|4 (U)||del(4)(p16.3p14)||chr4:3,072,509-38,882,925||35.8||HTT, C4orf44, RGS12, HGFAC, DOK7, LRPAP1, LOC100133461, ADRA2C, LOC348926, OTOP1, TMEM128, LYAR, ZBTB49, D4S234E, STX18, LOC100507266, MSX1, CYTL1, STK32B, C4orf6, EVC2, EVC, CRMP1, JAKMIP1, LOC285484, WFS1, PPP2R2C, MAN2B2, MRFAP1, LOC93622, S100P, MRFAP1L1, CNO, KIAA0232, TBC1D14, LOC100129931, CCDC96, TADA2B, GRPEL1, FLJ36777, SORCS2, PSAPL1, MIR4274, AFAP1 AS1, AFAP1, ABLIM2, SH3TC1, HTRA3, ACOX3, METTL19, GPR78, CPZ, HMX1, LOC650293, USP17, USP17L6P, DEFB131, MIR548I2, DRD5, SLC2A9, WDR1, MIR3138, ZNF518B, CLNK, MIR572, HS3ST1, HSP90AB2P, RAB28, LOC285547, NKX3-2, LOC285548, BOD1L, LOC152742, CPEB2, C1QTNF7, CC2D2A, FBXL5, FAM200B, BST1, CD38, FGFBP1, FGFBP2, PROM1, TAPT1, FLJ39653, LDB2, QDPR, CLRN2, LAP3, MED28, FAM184B, DCAF16, NCAPG, LCORL, SLIT2, LOC100505893, MIR218-1, PACRGL, KCNIP4, NCRNA00099, LOC100505912, GPR125,GBA3, PPARGC1A, MIR573, DHX15, SOD3, CCDC149, LGI2, SEPSECS, LOC285540, PI4K2B, ZCCHC4, ANAPC4, SLC34A2, SEL1L3, C4orf52, RBPJ, CCKAR, TBC1D19, STIM2, MIR4275, PCDH7, ARAP2, DTHD1, KIAA1239, C4orf19,RELL1, PGM2,TBC1D1, PTTG2,FLJ13197, KLF3,TLR10, TLR1,TLR6, FAM114A1,MIR574|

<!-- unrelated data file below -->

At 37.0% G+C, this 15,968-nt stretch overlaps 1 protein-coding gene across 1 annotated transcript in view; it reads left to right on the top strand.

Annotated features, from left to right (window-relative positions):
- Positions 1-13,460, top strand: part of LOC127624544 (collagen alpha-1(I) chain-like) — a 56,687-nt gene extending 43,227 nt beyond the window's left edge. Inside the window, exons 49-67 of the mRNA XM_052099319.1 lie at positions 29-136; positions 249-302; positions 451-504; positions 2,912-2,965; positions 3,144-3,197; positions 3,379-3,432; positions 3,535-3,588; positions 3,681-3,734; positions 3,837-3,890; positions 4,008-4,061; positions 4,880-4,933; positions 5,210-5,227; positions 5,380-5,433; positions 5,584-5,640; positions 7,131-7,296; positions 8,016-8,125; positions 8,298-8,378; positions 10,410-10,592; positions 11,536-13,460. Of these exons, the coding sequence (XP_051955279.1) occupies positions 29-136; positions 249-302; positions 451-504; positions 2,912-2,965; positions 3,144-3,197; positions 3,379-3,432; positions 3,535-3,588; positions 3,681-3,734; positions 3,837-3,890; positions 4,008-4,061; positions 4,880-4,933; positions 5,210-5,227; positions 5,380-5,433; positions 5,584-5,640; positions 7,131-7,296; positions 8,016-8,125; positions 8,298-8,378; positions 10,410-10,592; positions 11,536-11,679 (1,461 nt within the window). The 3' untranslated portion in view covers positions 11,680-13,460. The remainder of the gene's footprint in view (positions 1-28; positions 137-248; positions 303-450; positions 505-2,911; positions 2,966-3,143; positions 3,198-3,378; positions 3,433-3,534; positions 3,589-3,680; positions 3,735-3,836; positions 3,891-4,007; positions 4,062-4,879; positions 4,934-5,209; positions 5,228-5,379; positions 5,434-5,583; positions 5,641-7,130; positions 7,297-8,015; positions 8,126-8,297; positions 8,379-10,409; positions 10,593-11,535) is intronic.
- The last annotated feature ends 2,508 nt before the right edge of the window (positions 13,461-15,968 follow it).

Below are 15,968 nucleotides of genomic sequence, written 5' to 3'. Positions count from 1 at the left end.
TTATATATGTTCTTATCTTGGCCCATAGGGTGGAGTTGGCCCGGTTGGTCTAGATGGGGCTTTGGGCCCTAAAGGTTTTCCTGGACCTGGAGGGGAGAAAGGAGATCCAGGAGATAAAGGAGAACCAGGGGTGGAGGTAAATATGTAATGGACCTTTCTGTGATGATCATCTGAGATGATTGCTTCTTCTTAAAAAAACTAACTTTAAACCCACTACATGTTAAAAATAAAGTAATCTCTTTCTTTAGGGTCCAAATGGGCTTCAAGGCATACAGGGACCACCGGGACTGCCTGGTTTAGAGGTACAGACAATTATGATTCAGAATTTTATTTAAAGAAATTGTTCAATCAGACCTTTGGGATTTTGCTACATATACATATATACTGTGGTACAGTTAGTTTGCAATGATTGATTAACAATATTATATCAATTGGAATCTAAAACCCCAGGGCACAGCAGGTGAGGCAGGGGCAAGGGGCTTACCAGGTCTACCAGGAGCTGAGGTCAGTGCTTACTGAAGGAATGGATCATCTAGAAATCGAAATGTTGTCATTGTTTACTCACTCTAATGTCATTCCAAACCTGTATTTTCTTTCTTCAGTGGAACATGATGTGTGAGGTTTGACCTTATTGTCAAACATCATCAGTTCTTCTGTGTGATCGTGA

|6 (R)||amp(6)(q23.3q23.3)||chr6:134,245,761-136,118,354||1.87||TBPL1, SLC2A12, HMGA1P7, SGK1, ALDH8A1, HBS1L, MIR3662, MYB, AHI1, NCRNA00271|
|9 (R)||del(9)(p21.3p21.3)||chr9:20,605,923-21,218,606||0.61||MLLT3, KIAA1797, MIR491, PTPLAD2, IFNB1, IFNW1, IFNA21,IFNA4, IFNA7, IFNA10, IFNA16|
|del(9)(p21.3p21.3)||chr9:21,252,517-23,002,377||1.75||IFNA22P, IFNA5, KLHL9, IFNA6, IFNA13, IFNA2, IFNA8, IFNA1, LOC554202, IFNE, MIR31, MTAP, C9orf53, CDKN2A, CDKN2B-AS1, CDKN2B, DMRTA1|
|amp(9)(q34.1q34.1)||chr9:133,658,293-134,092,544||0.43||ABL1, QRFP, FIBCD1, LAMC3, AIF1L, NUP214|